As I was going around the time of Eid, the team also came up with a beautiful idea which was to gift the children Eid packs which would include toys and clothes. We had also planned a big Eid party for the children. Many of the children were orphans and living in extremely difficult conditions so we knew that our efforts would be greatly appreciated. Alhamdulilah, we were able to raise the money through the generosity and support of so many which was a reminder for me that God always provides.
Normally I don’t mind shopping, especially for clothes but buying so many packs in such a small space of time, a week before Eid was tough! One thing I did notice was the discrimination and disrespect shown to Syrian people by some locals. It was sad to see this treatment, especially when buying items for disadvantaged children and was a stark reminder of the ongoing difficulties Syrian people face.
The school was a modest building with a few classrooms and a small play area. When Syrian children arrive in Turkey, it can take up to two years for them to access mainstream education. The school had been set up as a stepping-stone until the children could register in a local school. The school day had ended but it was nice to see the calm before the storm. The sister who ran the school told me about the children and some of their stories; most of them had seen first-hand the harsh reality of the Syrian conflict and were left with the trauma of it all. It was comforting to know that Hope for humanity had provided training to teachers earlier in the year; equipping them with the skills to help these children overcome some of the psychological difficulties they were experiencing. The courage and resilience of this woman was all inspiring and showed me the strength Syrian people have in themselves and their faith.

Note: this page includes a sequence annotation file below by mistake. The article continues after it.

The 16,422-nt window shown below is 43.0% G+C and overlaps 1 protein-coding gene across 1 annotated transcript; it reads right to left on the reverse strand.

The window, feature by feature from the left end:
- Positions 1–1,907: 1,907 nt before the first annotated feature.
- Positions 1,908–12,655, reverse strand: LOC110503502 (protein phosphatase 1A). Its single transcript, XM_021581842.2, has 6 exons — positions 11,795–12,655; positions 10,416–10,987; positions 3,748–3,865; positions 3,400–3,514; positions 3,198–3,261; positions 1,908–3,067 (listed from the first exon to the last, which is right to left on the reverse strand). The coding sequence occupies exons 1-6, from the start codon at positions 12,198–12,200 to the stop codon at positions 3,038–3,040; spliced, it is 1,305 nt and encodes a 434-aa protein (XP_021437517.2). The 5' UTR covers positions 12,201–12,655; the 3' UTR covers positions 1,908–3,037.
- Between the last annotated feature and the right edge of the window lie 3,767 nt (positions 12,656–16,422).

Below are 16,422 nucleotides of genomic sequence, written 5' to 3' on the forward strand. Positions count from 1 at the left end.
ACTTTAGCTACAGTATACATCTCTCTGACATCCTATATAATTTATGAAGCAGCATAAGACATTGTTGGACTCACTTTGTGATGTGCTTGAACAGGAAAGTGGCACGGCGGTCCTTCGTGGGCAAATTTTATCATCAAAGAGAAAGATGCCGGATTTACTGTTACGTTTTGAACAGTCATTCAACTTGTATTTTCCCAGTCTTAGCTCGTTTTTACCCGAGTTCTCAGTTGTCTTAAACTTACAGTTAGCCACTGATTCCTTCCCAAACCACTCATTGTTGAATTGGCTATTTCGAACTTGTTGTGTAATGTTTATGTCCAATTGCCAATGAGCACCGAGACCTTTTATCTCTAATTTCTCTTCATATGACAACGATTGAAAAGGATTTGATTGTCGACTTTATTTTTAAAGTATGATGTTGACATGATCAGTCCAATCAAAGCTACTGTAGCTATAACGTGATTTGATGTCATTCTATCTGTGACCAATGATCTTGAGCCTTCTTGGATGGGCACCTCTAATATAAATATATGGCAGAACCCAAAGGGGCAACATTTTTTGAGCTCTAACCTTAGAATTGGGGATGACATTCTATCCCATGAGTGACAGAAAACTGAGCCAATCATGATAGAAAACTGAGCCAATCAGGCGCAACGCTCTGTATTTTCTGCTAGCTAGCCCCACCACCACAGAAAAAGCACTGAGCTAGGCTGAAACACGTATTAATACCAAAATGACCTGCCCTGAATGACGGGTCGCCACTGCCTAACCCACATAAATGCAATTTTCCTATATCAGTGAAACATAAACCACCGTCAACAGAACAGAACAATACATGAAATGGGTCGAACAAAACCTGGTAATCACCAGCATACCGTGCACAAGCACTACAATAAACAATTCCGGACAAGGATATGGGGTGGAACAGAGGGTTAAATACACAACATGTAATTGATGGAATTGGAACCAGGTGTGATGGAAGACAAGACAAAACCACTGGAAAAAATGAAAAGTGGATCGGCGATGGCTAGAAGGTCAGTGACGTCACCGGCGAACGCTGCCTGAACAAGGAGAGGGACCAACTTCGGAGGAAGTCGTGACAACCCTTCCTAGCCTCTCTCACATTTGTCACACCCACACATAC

Over the next few days I was able to combine teaching and shopping for Eid packs.
As a teacher in England, I am used to teaching history in secondary school so going into a classroom with a range of ages and abilities was definitely a new experience. The sheer motivation and hunger for learning these children possessed was delightful. Seeing them grow in confidence and practice the words I was teaching them was a feeling I will keep with me forever. When they would see me after school, they would repeat the new sentences to me with such pride.
During my time in Istanbul, there were ongoing political changes which impacted the Syrian people to the extent that some were unsure if they would still be in the city by the end of the month. Not only had the families been through war but the ongoing unpredictability and complexity of their lives made it such a difficult experience for them. Despite all of this difficulty and struggle, I only saw faith and strength from all the people I met on this trip. I also noticed the honesty, integrity and a whole load of hard work that goes into supporting such vulnerable people. That definitely gave me hope for humanity ????